J. H. Kennedy mentions that Joseph's explanations to facsimiles do not match European scholar.

J. H. Kennedy

J. H. Kennedy, Early Days of Mormonism: Palmyra, Kirtland, and Nauvoo (New York: Charles Scribner's Sons, 1888), 133–135

Charles Scribner
Michael H. Chandler, W. W. Phelps, Joseph Smith, Sr., Abraham, J. H. Kennedy, Joseph Smith, Jr., Oliver Cowdery
Reading Public

An episode that possessed a grotesque side, and proved something concerning the ignorance and credulity of the Mormon rank and file, had its beginning in July of this year [1835], when one Michael H. Chandler, who was travelling through America exhibiting a collection of curiosities, of which several Egyptian mummies were a part, made a halt at Kirtland. His goods were for sale, and as Smith had evinced a desire to possess these ancient strangers from the land made famous by Joseph and his brethren, his wish was gratified by the church, and the purchase made.

Upon the bodies were discovered papyri, which Joseph had no sooner seen than he proceeded to read the writings thereon with ease. The "genial showman," who probably knew as much ancient Egyptian as Smith himself, and no more, recognized in the Mormon leader a kindred spirit, and unhesitatingly endorsed his translation of the scroll, in the following somewhat remarkable certificate:

"This is to make known to all who may be desirous concerning the knowledge of Mr. Jos. Smith, Jr., in deciphering the ancient Egyptian Hieroglyphic characters in my possession, which I have in many cities shown to the most learned, and from all the information that I could ever learn or meet with, I find that of Joseph Smith, Jr., to correspond in the most minute matters,


"Traveling with, and proprietor of Egyptian Mummies."

If Joseph's information was correct, a bargain of rare character had indeed been made in this purchase.

Assisted by W. W. Phelps and Oliver Cowdery as secretaries, he immediately set himself to work upon the translation, and "much to our joy," he writes, "we found that one of these rolls contained the writings of Abraham; another the writings of Joseph. Truly we could see that the Lord is beginning to reveal the abundance of truth."

The fact that Smith's translations were altogether different in language and meaning, from those afterward made by an eminent European scholar, does not seem to have disturbed the Mormons in the least. A gentleman who called at the temple, accompanied by a couple of ladies, soon after the mummies were received, tells me that be was compelled to pay the Patriarch, to which title the elder Joseph Smith was ordained in December, 1833, a half-dollar for a sight of these precious relics. A dingy scroll hung on the wall. "That," said their aged guide, "is the hand-writing of Abraham." Near by was a picture, in which a ladder was represented leaning against a wall. "This is Jacob's ladder," was his explanation. "But I thought," said one of the ladies, "that his ladder was much longer than that—reaching clear to Heaven"—at which the Patriarch was greatly offended, and marched the party out of the temple.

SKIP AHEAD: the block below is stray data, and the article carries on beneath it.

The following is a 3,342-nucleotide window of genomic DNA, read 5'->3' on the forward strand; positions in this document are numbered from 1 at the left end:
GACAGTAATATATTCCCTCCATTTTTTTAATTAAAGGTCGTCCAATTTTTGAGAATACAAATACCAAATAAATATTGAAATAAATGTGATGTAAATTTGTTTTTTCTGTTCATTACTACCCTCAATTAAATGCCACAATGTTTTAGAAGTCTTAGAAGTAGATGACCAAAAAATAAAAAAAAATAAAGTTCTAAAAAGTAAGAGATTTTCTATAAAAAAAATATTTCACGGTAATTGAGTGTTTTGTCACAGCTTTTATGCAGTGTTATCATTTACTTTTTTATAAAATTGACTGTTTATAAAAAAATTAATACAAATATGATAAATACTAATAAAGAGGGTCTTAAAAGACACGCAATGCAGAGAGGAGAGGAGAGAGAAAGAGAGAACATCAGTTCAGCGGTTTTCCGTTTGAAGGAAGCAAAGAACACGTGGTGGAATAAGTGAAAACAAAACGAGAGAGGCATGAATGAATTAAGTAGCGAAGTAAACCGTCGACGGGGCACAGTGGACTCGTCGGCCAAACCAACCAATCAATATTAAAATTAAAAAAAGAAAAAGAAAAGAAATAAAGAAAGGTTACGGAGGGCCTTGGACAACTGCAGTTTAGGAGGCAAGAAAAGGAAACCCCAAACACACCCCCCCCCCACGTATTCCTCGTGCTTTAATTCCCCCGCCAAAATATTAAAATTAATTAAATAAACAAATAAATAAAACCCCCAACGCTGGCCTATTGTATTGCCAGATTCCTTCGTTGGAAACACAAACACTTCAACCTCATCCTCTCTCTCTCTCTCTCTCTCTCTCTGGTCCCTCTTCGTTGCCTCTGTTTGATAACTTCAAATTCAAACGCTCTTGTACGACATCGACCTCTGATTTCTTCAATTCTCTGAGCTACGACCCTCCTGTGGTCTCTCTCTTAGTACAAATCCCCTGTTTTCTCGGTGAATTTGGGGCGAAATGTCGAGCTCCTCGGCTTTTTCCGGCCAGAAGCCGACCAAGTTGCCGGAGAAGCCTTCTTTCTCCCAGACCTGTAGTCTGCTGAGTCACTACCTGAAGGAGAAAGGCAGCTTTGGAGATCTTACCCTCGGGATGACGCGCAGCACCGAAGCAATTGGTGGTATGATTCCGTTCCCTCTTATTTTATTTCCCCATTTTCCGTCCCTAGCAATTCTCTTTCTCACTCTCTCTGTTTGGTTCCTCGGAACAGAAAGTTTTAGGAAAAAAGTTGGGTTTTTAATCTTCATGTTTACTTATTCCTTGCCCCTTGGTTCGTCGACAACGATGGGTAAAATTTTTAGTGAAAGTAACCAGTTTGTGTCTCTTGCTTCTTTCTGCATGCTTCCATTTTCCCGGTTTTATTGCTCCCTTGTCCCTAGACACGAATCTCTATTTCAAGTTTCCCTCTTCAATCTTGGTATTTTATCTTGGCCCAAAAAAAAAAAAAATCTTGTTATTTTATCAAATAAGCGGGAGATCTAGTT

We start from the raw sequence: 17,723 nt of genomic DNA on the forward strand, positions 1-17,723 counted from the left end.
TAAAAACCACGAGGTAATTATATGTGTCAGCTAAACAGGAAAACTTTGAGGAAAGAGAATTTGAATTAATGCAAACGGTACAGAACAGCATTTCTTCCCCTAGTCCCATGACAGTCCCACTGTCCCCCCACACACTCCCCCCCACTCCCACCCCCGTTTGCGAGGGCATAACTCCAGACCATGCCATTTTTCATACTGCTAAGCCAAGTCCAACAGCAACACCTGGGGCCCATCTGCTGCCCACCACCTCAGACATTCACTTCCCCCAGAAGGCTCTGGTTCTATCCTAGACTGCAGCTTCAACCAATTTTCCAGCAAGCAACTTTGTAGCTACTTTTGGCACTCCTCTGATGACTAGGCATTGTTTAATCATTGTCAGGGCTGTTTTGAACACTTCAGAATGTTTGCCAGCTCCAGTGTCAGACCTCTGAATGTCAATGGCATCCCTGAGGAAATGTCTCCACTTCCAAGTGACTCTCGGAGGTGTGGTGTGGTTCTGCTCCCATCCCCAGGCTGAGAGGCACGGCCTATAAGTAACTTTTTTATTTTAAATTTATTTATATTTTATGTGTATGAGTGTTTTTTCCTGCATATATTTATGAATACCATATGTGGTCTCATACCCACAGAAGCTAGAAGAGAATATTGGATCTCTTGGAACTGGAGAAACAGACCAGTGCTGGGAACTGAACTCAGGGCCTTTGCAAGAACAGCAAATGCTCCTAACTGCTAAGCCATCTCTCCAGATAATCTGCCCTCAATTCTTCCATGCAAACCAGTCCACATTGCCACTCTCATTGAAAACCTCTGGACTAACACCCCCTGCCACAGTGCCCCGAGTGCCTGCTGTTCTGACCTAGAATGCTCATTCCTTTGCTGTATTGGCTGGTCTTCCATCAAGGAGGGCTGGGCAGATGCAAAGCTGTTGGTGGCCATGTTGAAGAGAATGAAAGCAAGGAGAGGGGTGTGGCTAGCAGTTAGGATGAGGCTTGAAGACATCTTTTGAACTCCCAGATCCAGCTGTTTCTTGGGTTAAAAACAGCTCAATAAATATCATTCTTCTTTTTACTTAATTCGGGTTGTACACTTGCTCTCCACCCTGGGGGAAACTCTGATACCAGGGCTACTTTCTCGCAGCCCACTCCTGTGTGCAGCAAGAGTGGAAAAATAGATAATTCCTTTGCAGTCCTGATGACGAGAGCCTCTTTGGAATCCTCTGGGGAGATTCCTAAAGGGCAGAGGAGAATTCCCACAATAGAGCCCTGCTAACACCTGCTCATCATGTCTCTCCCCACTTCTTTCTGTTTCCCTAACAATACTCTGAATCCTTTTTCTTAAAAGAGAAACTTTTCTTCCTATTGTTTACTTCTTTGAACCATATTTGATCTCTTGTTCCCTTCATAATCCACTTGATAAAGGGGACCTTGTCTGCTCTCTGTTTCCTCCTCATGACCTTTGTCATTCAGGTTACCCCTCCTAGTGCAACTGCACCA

These ancient additions to the curious things already found in Kirtland, gave the enemies of the surrounding country and neighboring towns further food for ridicule and contempt. The half-ocular and good-natured spirit with which the new religion and its Prophet had been at first received, gave place to anger and fear, as the demands and boasts of the Saints as to their intentions, and final victory over all non-believers, grew more loud and frequent. Many visitors came to Kirtand, and the prying curiosity of some of these, and the open criticisms of others, added fuel to the growing flame; and it needs no close investigation to see the wisdom of the Mormon leaders, as they laid their plans and carried forward their purpose, of an early migration to a less settled portion of the country.

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